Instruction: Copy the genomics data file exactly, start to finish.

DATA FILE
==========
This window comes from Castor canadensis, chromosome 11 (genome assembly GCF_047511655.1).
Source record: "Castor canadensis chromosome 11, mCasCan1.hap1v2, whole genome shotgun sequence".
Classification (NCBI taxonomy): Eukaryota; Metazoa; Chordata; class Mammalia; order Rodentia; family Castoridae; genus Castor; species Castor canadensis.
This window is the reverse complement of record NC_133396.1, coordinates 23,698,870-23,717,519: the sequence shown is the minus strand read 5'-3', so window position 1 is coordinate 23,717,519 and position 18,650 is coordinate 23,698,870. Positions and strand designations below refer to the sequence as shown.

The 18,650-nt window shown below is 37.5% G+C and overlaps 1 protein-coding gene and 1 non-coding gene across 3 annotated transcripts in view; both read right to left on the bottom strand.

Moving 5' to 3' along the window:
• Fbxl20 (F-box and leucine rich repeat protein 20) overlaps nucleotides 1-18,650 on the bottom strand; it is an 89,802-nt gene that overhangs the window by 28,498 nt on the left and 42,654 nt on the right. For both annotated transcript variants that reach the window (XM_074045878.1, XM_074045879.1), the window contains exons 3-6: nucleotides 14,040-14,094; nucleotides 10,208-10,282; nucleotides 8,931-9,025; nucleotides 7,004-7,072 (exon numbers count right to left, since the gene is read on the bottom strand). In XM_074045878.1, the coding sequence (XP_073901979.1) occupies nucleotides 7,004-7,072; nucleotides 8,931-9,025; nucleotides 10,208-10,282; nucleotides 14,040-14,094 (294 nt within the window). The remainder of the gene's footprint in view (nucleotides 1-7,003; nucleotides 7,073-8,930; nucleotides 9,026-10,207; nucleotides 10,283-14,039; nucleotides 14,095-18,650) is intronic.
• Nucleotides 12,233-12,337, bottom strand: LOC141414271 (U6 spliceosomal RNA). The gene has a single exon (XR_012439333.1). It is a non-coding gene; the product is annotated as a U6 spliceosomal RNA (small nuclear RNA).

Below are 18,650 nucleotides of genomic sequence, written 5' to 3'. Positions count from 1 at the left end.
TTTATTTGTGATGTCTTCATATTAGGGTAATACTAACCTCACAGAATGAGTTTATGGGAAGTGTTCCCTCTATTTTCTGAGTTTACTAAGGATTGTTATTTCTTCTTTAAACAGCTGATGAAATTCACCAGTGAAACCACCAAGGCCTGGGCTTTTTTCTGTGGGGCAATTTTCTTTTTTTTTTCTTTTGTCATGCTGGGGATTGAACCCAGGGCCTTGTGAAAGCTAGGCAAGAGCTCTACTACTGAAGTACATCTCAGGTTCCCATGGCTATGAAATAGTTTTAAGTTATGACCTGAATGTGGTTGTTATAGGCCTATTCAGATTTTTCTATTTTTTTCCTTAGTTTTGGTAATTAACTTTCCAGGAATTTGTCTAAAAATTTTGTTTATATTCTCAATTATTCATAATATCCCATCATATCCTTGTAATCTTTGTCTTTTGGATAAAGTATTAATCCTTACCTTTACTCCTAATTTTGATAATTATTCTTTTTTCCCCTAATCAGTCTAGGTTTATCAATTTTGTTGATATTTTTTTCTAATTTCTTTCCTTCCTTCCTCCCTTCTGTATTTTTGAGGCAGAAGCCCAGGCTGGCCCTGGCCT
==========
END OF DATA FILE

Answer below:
This window comes from Castor canadensis, chromosome 11 (genome assembly GCF_047511655.1).
Source record: "Castor canadensis chromosome 11, mCasCan1.hap1v2, whole genome shotgun sequence".
Classification (NCBI taxonomy): Eukaryota; Metazoa; Chordata; class Mammalia; order Rodentia; family Castoridae; genus Castor; species Castor canadensis.
This window is the reverse complement of record NC_133396.1, coordinates 23,698,870-23,717,519: the sequence shown is the minus strand read 5'-3', so window position 1 is coordinate 23,717,519 and position 18,650 is coordinate 23,698,870. Positions and strand designations below refer to the sequence as shown.

The 18,650-nt window shown below is 37.5% G+C and overlaps 1 protein-coding gene and 1 non-coding gene across 3 annotated transcripts in view; both read right to left on the bottom strand.

Moving 5' to 3' along the window:
• Fbxl20 (F-box and leucine rich repeat protein 20) overlaps nucleotides 1-18,650 on the bottom strand; it is an 89,802-nt gene that overhangs the window by 28,498 nt on the left and 42,654 nt on the right. For both annotated transcript variants that reach the window (XM_074045878.1, XM_074045879.1), the window contains exons 3-6: nucleotides 14,040-14,094; nucleotides 10,208-10,282; nucleotides 8,931-9,025; nucleotides 7,004-7,072 (exon numbers count right to left, since the gene is read on the bottom strand). In XM_074045878.1, the coding sequence (XP_073901979.1) occupies nucleotides 7,004-7,072; nucleotides 8,931-9,025; nucleotides 10,208-10,282; nucleotides 14,040-14,094 (294 nt within the window). The remainder of the gene's footprint in view (nucleotides 1-7,003; nucleotides 7,073-8,930; nucleotides 9,026-10,207; nucleotides 10,283-14,039; nucleotides 14,095-18,650) is intronic.
• Nucleotides 12,233-12,337, bottom strand: LOC141414271 (U6 spliceosomal RNA). The gene has a single exon (XR_012439333.1). It is a non-coding gene; the product is annotated as a U6 spliceosomal RNA (small nuclear RNA).

Below are 18,650 nucleotides of genomic sequence, written 5' to 3'. Positions count from 1 at the left end.
TTTATTTGTGATGTCTTCATATTAGGGTAATACTAACCTCACAGAATGAGTTTATGGGAAGTGTTCCCTCTATTTTCTGAGTTTACTAAGGATTGTTATTTCTTCTTTAAACAGCTGATGAAATTCACCAGTGAAACCACCAAGGCCTGGGCTTTTTTCTGTGGGGCAATTTTCTTTTTTTTTTCTTTTGTCATGCTGGGGATTGAACCCAGGGCCTTGTGAAAGCTAGGCAAGAGCTCTACTACTGAAGTACATCTCAGGTTCCCATGGCTATGAAATAGTTTTAAGTTATGACCTGAATGTGGTTGTTATAGGCCTATTCAGATTTTTCTATTTTTTTCCTTAGTTTTGGTAATTAACTTTCCAGGAATTTGTCTAAAAATTTTGTTTATATTCTCAATTATTCATAATATCCCATCATATCCTTGTAATCTTTGTCTTTTGGATAAAGTATTAATCCTTACCTTTACTCCTAATTTTGATAATTATTCTTTTTTCCCCTAATCAGTCTAGGTTTATCAATTTTGTTGATATTTTTTTCTAATTTCTTTCCTTCCTTCCTCCCTTCTGTATTTTTGAGGCAGAAGCCCAGGCTGGCCCTGGCCT